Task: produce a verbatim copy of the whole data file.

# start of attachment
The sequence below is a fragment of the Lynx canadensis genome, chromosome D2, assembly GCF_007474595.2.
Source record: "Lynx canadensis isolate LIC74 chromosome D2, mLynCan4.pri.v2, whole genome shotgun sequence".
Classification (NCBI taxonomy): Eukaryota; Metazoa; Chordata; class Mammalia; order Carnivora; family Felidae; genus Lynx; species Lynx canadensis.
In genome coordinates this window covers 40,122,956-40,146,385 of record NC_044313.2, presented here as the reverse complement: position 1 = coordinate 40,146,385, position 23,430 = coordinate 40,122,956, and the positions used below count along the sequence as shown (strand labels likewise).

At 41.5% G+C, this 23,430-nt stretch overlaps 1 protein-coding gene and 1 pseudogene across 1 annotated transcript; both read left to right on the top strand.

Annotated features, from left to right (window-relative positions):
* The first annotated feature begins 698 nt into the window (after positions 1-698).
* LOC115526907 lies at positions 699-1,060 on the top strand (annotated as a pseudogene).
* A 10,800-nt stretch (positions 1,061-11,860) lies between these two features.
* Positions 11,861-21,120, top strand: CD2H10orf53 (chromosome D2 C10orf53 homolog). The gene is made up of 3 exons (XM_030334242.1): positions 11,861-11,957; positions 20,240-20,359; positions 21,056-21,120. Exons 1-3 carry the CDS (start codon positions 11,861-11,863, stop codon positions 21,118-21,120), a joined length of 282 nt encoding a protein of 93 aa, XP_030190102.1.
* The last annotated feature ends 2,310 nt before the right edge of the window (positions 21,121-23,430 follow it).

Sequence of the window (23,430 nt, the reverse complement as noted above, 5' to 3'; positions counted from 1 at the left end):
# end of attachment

The sequence below is a fragment of the Lynx canadensis genome, chromosome D2, assembly GCF_007474595.2.
Source record: "Lynx canadensis isolate LIC74 chromosome D2, mLynCan4.pri.v2, whole genome shotgun sequence".
Classification (NCBI taxonomy): Eukaryota; Metazoa; Chordata; class Mammalia; order Carnivora; family Felidae; genus Lynx; species Lynx canadensis.
In genome coordinates this window covers 40,122,956-40,146,385 of record NC_044313.2, presented here as the reverse complement: position 1 = coordinate 40,146,385, position 23,430 = coordinate 40,122,956, and the positions used below count along the sequence as shown (strand labels likewise).

At 41.5% G+C, this 23,430-nt stretch overlaps 1 protein-coding gene and 1 pseudogene across 1 annotated transcript; both read left to right on the top strand.

Annotated features, from left to right (window-relative positions):
* The first annotated feature begins 698 nt into the window (after positions 1-698).
* LOC115526907 lies at positions 699-1,060 on the top strand (annotated as a pseudogene).
* A 10,800-nt stretch (positions 1,061-11,860) lies between these two features.
* Positions 11,861-21,120, top strand: CD2H10orf53 (chromosome D2 C10orf53 homolog). The gene is made up of 3 exons (XM_030334242.1): positions 11,861-11,957; positions 20,240-20,359; positions 21,056-21,120. Exons 1-3 carry the CDS (start codon positions 11,861-11,863, stop codon positions 21,118-21,120), a joined length of 282 nt encoding a protein of 93 aa, XP_030190102.1.
* The last annotated feature ends 2,310 nt before the right edge of the window (positions 21,121-23,430 follow it).

Sequence of the window (23,430 nt, the reverse complement as noted above, 5' to 3'; positions counted from 1 at the left end):